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Humboldt-Universität zu Berlin - Lebenswissenschaftliche Fakultät - Quarterly Journal of International Agriculture

Quarterly Journal of International Agriculture No. 1/08

Diffusion and adoption of sustainable agricultural practices: study of the male annihilation technique

Zaheeruddin Mirani, Saban Shah Bukhari and Anwar Ahmed Siddiqui
Sindh Agriculture University, Tandojam, Pakistan


The cultivation of guava, jujube and mango is very common in Pakistan due to high productivity and economic profit. Therefore, farmers prefer fruit crops but are concerned about insect pests particularly fruit fly attack which is generally controlled by chemical means. Use of pesticide to control fruit fly is not always effective and economical. Technically, maggots (harmful stage of fruit fly i.e. larvae) live inside the fruit and the application of pesticide in the forms of dust and spray destroy them at a very modicum rate because its limitation not to go inside the fruit. In addition, the World Trade Organization (WTO) is in effect and has strongly banned the pesticide used fruits and crops which are to be exported to the WTO member countries. Considering such constraints, NIA (Nuclear Institute of Agriculture) with the collaboration of IAEA (International Atomic Energy Agency) has introduced “Male Annihilation Technique” (MAT) to control the fruit fly. MAT is economical, non-polluting, non-hazardous, environment friendly, less laborious technology that fulfills the demands of WTO for exporting agricultural commodities. Despite all these advantages offered by MAT, it has failed to reach at the maximum level of adoption among the growers of Pakistan particularly of Sindh province. Therefore, the researchers studied and identified barriers in the rate of adoption of MAT. The study also identified the information sources that have created trust among farmers resulting into dissemination of MAT at larger scale.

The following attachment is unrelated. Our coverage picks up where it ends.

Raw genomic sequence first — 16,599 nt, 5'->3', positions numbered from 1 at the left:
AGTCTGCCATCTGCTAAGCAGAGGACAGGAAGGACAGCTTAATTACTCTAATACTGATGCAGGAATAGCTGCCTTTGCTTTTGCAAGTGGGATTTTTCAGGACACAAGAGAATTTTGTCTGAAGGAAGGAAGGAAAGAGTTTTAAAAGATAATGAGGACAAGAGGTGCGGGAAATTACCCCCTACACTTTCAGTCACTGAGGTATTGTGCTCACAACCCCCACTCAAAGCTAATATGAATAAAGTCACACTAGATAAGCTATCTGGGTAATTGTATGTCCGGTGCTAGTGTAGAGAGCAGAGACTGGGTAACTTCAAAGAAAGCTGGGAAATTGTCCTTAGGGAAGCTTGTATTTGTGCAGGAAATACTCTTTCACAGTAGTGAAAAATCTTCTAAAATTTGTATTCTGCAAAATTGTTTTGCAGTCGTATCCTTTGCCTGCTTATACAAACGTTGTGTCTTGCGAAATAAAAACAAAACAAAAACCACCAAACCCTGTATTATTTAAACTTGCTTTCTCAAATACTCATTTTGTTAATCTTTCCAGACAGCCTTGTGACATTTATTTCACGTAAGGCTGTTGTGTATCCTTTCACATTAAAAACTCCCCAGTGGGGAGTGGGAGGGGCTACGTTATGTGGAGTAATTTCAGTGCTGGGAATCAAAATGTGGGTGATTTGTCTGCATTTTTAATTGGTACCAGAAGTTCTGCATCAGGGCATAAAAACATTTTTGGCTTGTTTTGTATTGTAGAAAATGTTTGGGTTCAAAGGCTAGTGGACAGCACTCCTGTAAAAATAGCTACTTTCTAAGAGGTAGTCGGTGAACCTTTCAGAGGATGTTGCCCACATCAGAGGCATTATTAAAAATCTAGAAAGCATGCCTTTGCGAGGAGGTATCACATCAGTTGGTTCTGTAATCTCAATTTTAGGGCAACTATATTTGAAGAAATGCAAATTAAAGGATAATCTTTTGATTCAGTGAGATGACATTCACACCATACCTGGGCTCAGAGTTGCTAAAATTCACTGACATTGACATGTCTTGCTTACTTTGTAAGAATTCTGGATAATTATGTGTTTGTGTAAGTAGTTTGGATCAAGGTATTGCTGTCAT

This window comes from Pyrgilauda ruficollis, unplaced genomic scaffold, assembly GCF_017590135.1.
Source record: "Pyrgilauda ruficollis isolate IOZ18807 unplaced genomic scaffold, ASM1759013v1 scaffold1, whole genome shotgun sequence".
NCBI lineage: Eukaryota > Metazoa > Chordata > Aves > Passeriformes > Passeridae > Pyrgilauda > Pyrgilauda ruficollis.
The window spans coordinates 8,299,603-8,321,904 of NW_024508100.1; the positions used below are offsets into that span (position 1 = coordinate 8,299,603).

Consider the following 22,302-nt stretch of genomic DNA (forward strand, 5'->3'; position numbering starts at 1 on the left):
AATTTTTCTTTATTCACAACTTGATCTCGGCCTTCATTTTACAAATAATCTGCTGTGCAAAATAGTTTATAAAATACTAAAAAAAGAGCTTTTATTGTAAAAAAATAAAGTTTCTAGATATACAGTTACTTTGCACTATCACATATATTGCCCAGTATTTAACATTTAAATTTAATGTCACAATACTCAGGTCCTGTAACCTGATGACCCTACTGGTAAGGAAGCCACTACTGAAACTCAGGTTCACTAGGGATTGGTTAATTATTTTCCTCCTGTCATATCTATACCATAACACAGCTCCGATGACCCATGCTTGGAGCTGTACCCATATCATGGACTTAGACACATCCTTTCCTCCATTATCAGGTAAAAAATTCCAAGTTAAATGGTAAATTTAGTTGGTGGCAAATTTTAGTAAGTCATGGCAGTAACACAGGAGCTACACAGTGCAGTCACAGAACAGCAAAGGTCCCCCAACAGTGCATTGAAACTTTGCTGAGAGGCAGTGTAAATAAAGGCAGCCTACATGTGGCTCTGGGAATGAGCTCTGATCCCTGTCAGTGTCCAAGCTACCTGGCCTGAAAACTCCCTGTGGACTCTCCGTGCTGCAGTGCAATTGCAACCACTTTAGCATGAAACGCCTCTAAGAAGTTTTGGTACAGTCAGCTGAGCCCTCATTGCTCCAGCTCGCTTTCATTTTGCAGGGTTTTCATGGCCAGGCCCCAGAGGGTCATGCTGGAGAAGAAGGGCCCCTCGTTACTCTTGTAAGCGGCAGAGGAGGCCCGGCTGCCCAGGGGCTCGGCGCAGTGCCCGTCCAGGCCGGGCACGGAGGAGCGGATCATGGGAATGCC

Keywords: Male Annihilation Technique (MAT), agriculture extension, diffusion/adoption

JEL: Q 16, Q 55

Vol. 47 (2008), No. 1: 49-60